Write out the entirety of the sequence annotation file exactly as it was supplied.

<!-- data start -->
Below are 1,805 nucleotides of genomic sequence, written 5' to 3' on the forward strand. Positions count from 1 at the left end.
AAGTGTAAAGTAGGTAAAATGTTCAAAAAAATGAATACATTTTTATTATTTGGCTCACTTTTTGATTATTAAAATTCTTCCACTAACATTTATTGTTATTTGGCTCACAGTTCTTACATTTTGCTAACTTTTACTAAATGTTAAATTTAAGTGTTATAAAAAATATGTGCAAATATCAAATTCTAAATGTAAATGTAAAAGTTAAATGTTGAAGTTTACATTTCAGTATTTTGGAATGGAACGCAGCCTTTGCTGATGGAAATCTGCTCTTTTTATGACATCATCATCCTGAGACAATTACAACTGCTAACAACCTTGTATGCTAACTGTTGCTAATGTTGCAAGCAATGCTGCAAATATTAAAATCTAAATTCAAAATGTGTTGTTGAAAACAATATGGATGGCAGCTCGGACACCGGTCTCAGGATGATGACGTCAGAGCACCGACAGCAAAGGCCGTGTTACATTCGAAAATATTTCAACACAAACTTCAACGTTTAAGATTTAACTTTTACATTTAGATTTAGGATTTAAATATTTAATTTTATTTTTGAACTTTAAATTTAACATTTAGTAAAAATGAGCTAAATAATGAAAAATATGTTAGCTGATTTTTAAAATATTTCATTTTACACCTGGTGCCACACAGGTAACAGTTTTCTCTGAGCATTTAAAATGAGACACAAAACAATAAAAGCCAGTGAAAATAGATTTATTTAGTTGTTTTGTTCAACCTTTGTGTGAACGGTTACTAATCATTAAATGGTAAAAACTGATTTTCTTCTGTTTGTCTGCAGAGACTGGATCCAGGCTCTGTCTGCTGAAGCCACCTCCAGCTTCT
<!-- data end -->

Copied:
Below are 1,805 nucleotides of genomic sequence, written 5' to 3' on the forward strand. Positions count from 1 at the left end.
AAGTGTAAAGTAGGTAAAATGTTCAAAAAAATGAATACATTTTTATTATTTGGCTCACTTTTTGATTATTAAAATTCTTCCACTAACATTTATTGTTATTTGGCTCACAGTTCTTACATTTTGCTAACTTTTACTAAATGTTAAATTTAAGTGTTATAAAAAATATGTGCAAATATCAAATTCTAAATGTAAATGTAAAAGTTAAATGTTGAAGTTTACATTTCAGTATTTTGGAATGGAACGCAGCCTTTGCTGATGGAAATCTGCTCTTTTTATGACATCATCATCCTGAGACAATTACAACTGCTAACAACCTTGTATGCTAACTGTTGCTAATGTTGCAAGCAATGCTGCAAATATTAAAATCTAAATTCAAAATGTGTTGTTGAAAACAATATGGATGGCAGCTCGGACACCGGTCTCAGGATGATGACGTCAGAGCACCGACAGCAAAGGCCGTGTTACATTCGAAAATATTTCAACACAAACTTCAACGTTTAAGATTTAACTTTTACATTTAGATTTAGGATTTAAATATTTAATTTTATTTTTGAACTTTAAATTTAACATTTAGTAAAAATGAGCTAAATAATGAAAAATATGTTAGCTGATTTTTAAAATATTTCATTTTACACCTGGTGCCACACAGGTAACAGTTTTCTCTGAGCATTTAAAATGAGACACAAAACAATAAAAGCCAGTGAAAATAGATTTATTTAGTTGTTTTGTTCAACCTTTGTGTGAACGGTTACTAATCATTAAATGGTAAAAACTGATTTTCTTCTGTTTGTCTGCAGAGACTGGATCCAGGCTCTGTCTGCTGAAGCCACCTCCAGCTTCT